Anger: Destructive, Yet Manageable
You look for the phone charger in your son’s car glove compartment and instead pull out a Ziplock with small bags of weed, neatly marked with his friends’ initials, ready for the resale. Now you understand where that money for the Xbox came from.
Your daughter’s phone pings in the middle of the night on the kitchen table. You pick it up and discover the revealing pictures she’d posted of herself on social media, and the validating round of applause from adult male admirers.
I’ve heard these stories. How would I feel if I were that parent? I know exactly how – a rush of anger about to explode into a full-blown fit of rage.
What would it accomplish? Who cares! That’s what I’d feel at that moment. But in retrospect, an outburst of rage usually accomplishes little, but destroys a lot.
Jewish literature abounds with moralistic teachings about why anger is wrong, unwise, unholy, “a disease of the soul,” as Orchot Tzaddikim calls it. And yet it’s there.
What can we do about anger? How can we put out the lit fuse before it detonates the bomb?
Three Mindful Practices
One practice I recently learned in my Mussar class is to visualize your immediate reaction rather than act on it. When you get angry, imagine a lit match brought before a fuse. “Hold that image steady. Imagine yourself in control of the movement of the match . . . You, and you alone, can control the movement of the match. Now slow down the speed at which the flame moves toward the fuse. Pause, take a deep breath. Now, begin to expand the space between the flame and the fuse. Keep expanding that open space” (Pathway II).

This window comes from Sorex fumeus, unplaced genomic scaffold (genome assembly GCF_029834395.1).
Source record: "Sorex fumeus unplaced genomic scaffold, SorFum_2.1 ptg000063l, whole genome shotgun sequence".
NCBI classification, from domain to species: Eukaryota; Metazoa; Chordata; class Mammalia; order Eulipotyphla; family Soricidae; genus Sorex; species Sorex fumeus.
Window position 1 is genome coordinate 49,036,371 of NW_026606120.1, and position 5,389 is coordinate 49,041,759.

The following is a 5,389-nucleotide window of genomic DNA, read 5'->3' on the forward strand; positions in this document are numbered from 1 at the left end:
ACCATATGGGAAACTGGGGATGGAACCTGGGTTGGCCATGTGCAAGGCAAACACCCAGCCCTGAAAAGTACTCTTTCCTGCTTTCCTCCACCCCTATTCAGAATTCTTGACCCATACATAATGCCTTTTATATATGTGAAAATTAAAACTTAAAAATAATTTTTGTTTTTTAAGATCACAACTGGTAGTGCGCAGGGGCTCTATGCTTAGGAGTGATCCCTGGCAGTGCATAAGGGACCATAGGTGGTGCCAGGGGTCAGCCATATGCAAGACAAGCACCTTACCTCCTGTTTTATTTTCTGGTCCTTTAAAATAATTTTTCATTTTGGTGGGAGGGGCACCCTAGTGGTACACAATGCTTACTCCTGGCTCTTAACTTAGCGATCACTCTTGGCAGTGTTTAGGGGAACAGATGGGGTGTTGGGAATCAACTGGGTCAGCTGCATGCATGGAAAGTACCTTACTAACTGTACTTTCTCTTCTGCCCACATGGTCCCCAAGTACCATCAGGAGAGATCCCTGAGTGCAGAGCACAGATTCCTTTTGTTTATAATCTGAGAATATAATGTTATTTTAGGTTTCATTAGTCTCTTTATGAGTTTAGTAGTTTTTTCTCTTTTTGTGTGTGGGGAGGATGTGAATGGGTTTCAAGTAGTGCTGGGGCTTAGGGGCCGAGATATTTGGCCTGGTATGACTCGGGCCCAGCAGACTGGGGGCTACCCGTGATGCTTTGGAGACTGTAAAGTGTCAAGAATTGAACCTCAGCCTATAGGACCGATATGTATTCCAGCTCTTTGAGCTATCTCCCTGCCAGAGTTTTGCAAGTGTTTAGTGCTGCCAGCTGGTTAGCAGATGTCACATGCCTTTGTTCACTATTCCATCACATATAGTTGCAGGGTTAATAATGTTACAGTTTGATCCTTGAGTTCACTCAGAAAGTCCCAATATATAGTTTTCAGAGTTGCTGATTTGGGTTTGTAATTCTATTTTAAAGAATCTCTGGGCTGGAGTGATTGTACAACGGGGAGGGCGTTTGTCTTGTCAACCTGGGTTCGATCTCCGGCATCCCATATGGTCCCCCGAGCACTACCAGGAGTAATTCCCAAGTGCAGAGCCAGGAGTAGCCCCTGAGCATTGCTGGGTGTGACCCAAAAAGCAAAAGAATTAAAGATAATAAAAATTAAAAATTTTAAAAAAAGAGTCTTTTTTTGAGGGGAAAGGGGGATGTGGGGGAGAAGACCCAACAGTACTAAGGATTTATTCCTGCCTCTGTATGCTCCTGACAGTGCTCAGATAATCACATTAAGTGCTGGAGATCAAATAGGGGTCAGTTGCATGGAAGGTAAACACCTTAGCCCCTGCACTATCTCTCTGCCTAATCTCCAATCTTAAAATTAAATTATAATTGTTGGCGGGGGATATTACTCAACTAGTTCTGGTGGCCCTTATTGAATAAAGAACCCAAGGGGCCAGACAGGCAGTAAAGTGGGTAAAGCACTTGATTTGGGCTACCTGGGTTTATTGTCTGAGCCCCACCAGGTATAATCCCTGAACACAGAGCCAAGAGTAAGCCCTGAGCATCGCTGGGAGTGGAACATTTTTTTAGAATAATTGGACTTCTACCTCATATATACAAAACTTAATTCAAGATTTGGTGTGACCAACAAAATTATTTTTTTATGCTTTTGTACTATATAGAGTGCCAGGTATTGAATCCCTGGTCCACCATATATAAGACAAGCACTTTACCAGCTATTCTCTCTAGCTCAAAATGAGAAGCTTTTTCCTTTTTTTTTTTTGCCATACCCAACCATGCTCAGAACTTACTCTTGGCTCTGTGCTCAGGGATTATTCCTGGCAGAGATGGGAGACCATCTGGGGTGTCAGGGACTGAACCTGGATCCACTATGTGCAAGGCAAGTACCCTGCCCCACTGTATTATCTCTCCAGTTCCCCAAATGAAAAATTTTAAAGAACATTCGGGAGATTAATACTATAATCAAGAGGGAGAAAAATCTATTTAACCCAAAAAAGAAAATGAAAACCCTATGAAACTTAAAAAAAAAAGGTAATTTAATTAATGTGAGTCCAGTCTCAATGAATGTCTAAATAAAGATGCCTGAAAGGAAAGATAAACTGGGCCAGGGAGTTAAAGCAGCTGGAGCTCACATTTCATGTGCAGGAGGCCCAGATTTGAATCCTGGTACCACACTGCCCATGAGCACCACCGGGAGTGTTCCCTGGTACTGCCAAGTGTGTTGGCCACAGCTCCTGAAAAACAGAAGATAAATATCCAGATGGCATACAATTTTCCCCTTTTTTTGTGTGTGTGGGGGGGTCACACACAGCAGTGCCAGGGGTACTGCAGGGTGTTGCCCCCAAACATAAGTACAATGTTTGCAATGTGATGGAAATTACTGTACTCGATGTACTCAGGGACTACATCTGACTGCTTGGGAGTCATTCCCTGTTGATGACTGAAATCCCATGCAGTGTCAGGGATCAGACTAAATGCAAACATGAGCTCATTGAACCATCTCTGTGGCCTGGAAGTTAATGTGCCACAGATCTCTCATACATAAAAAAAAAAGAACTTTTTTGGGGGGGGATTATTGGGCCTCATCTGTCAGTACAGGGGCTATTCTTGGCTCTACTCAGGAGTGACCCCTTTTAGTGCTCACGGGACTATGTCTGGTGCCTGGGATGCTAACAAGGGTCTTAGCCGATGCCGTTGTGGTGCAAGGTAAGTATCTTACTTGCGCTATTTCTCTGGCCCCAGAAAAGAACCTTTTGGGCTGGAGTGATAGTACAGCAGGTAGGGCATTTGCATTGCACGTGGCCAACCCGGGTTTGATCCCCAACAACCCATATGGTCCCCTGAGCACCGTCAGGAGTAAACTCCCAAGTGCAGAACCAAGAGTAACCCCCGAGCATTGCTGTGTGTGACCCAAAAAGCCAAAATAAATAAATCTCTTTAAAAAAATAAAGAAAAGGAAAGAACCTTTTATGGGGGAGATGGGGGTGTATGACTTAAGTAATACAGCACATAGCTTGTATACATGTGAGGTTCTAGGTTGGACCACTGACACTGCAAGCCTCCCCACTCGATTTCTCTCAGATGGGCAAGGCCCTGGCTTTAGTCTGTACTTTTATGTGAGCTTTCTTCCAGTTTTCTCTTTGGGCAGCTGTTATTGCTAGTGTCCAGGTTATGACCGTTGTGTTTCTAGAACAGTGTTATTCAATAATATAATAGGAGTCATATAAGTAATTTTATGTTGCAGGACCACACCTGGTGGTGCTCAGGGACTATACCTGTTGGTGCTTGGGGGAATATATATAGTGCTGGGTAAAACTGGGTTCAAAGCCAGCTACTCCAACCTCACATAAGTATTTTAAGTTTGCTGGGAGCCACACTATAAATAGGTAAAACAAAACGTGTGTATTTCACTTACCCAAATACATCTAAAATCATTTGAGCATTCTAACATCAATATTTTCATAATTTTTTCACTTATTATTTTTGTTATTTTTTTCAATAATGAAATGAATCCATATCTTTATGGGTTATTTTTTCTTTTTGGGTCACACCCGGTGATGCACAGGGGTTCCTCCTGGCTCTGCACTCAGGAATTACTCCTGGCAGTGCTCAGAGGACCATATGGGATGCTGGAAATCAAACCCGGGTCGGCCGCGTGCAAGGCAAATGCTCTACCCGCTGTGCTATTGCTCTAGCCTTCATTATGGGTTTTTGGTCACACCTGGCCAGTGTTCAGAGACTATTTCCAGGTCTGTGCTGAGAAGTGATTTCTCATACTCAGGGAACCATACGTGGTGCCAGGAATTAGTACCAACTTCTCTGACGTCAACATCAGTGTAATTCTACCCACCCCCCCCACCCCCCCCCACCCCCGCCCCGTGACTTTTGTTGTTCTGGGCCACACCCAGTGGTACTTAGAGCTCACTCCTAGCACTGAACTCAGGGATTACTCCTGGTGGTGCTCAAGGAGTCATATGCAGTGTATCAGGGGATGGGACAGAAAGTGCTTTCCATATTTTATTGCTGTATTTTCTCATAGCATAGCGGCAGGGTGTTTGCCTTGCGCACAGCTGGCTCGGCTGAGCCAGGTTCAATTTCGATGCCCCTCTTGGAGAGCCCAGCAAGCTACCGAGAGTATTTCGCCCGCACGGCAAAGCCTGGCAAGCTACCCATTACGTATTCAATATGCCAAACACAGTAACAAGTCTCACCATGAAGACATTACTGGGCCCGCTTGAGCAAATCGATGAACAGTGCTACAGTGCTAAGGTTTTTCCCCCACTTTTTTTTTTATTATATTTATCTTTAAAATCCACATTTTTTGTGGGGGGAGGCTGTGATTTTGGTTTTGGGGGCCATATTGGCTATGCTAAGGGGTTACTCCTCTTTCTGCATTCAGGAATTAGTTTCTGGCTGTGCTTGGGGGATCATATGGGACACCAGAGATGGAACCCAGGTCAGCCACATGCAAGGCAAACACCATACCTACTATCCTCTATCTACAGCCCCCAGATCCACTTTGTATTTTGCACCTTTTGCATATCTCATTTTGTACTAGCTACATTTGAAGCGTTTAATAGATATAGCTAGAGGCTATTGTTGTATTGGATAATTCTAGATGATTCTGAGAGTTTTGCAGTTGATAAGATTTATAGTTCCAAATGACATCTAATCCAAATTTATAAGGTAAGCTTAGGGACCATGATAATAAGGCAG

The goal here is not to suppress the anger, but to create the space and time in which one can respond more reasonably, mindfully to the situation at hand. And this visualization can be practiced beforehand - a few times or regularly - before the situation occurs, so that when needed, it can be quickly deployed.
In the Buddhist tradition, anger, or ‘dosa’ in Pali, is one of the three ‘poisons’, which along with delusion and greed, control us and overcome the best in us. One Zen approach to anger is to notice it and stay with it, explore it. Where is it in my body – in the chest, throat, knees? How does it feel – burning, rolling, pulsating? Meditating on it, rather than, going with is a path away from it.
“To ‘become the anger’ does not mean to act it out,” explains Zen teacher Jules Shuzen Harris. “It means we stop separating ourselves from it; we experience it fully so that we can understand what’s behind it. . . We become intimate with anger, and in d